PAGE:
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Taking the Helm: Leaders, set an example; take care of yourself

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Taking the Helm: by Capt. Paul Ferdais

The COVID-19 pandemic has been an incredible test of character and determination for all crew on yachts. Captains have had to deal with extraordinary demands, which has led to a serious test of leadership. Daily habits have had to change to weather the storm raging around us.

Coping with the sudden shutdown of the global economy has been hard enough. Figuring out how to restart trips and charters in these uncertain times is even harder. In all of this, captains are expected to demonstrate calm and optimism to everyone around them, even while personal issues may be raging in the background.

Everyone wants leaders to demonstrate empathy and sympathy. At the same time, leaders are results-driven and one can sometimes override the other. Additionally, leaders are expected to make a positive difference in people’s lives with their leadership.

Yet, for all their focus, they’re dealing with many new questions for which they don’t have answers, even as their team members look to them for direction.

In normal times, the captain acts differently for different people as necessary: surrogate parent for some, a disciplinarian for others, as well as coach, teacher and more. Things are more uncertain today. So, with this in mind, leaders as well as team members need to remember to help themselves. 

Fatigue after months of pent-up anxiety can cloud our judgment and interfere with our ability to logically process information and remain level-headed. No one can ignore what our body tells us; we are not invincible.

We’ve all heard about and probably live by the comments listed below. We must take them as a reminder to include ourselves in the advice we give to those around us.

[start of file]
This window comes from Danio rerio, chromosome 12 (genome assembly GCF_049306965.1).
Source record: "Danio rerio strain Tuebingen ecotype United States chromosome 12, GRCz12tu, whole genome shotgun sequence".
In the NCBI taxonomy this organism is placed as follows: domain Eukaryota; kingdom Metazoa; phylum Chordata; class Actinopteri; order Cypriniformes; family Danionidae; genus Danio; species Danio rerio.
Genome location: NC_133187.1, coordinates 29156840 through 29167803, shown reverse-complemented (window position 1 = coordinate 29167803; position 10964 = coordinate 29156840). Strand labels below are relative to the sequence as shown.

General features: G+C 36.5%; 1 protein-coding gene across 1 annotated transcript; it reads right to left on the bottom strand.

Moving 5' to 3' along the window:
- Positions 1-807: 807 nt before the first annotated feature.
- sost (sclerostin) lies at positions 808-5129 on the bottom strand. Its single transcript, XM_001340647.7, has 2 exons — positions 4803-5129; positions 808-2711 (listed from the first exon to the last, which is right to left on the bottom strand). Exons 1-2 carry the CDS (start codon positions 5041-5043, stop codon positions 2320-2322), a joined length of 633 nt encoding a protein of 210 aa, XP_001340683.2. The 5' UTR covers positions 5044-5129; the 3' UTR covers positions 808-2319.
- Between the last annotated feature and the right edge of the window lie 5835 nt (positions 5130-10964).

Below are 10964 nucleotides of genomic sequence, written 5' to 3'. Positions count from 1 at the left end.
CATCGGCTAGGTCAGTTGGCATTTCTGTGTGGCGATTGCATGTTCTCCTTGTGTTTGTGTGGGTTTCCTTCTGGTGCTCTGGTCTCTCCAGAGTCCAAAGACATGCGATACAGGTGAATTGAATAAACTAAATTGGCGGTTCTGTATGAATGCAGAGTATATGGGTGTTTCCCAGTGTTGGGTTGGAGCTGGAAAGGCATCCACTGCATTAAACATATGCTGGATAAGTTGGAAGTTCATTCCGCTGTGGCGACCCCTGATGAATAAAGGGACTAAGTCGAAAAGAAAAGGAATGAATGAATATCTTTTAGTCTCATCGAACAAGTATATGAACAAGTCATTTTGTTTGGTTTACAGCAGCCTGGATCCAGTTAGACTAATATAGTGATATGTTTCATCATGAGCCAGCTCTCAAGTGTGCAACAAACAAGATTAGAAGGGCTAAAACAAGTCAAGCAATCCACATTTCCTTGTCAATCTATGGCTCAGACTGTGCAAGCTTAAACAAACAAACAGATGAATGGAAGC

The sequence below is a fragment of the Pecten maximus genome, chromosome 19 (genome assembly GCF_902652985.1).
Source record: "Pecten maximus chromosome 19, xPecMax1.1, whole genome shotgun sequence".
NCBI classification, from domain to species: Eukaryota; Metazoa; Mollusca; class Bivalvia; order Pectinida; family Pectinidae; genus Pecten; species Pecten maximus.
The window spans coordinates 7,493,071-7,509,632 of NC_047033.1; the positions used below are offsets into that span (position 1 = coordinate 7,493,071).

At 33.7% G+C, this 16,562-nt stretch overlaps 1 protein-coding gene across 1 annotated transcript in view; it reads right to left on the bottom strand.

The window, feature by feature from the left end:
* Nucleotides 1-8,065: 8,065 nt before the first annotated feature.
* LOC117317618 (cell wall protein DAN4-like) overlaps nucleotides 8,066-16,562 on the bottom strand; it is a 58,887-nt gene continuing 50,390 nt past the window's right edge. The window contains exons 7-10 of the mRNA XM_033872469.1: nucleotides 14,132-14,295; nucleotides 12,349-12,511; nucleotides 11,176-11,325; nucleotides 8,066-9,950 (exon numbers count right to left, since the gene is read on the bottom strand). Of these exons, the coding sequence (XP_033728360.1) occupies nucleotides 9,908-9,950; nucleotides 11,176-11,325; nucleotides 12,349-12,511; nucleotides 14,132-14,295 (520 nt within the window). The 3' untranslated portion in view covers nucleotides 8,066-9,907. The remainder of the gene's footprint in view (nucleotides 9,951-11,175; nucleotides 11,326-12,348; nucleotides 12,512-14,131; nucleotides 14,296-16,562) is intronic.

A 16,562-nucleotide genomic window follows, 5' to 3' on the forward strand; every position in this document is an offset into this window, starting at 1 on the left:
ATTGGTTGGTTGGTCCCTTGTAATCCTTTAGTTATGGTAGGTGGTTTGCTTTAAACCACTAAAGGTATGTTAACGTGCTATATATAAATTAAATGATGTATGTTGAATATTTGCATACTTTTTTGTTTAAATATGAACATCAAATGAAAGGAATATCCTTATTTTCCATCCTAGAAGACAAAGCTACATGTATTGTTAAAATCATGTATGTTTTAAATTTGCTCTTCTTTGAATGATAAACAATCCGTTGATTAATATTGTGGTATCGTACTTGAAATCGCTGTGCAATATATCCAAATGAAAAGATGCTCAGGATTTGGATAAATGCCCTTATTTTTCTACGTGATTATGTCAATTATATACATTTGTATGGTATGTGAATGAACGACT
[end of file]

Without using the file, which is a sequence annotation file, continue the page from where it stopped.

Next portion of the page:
Replenish the mind and body

Find the time for simple daily routines that can preserve our mental and physical stamina. Take time out for a break. While it’s important to demonstrate empathy, circumstances may require empathy from others. As one captain explained, “It’s OK to admit that you sometimes feel powerless or unprepared for this crisis.”

Included in the daily routine, be sure to get regular exercise. We may put off our workout today and tomorrow and the day after due to the immediate nature of new emergencies that pop up. Take time to protect your future self.

Get a good night’s sleep. Sleep needs to be a priority rather than an afterthought. Turn off phones, tablets and other screens 30 minutes before going to bed to decompress. Try reading a book instead of watching a screen to help clear the mind before sleep.

Break out of personal isolation

Even the best of times on a boat can feel like we’re quarantined. Our current reality can make this feeling even stronger. If not in an imposed quarantine, get out as much as possible. People around us may be fearful of what’s happening, which can influence our willingness to meet with people or try to get out of isolation. Fight the fearful influence to demonstrate leadership in trying times.

Additionally, family and friends are helpful in breaking out of any self-imposed isolation. There may not be too many actual family members around, so we’ll need to rely on our yachting family as necessary.

Create symbolic acts

Captains and leaders on a boat are under scrutiny at the best of times. Today, leaders are under a microscope. Leaders of all types have had to be extremely thoughtful about the nature and sequence of their actions to illustrate the new style of management and the new priorities everyone must adhere to. 

Some captains may balk at the pandemic rules put in place; others do not. At the end of the day, nothing we say will make any difference regarding a country’s policy or regulations. If we try to ignore or not follow the rules, what can happen is a feeling of alienation from the people around us who don’t feel the same way. 

So even though we may not agree with a procedure implemented beyond our control, step up and do what the new norm requires. This act of symbolism will send messages to the team that no one is too good for the events going on around us.

Capt. Paul Ferdais, skipper of a motoryacht, has a master’s degree in leadership and previously ran a leadership training company for yacht crew. Comments on this column are welcome below.

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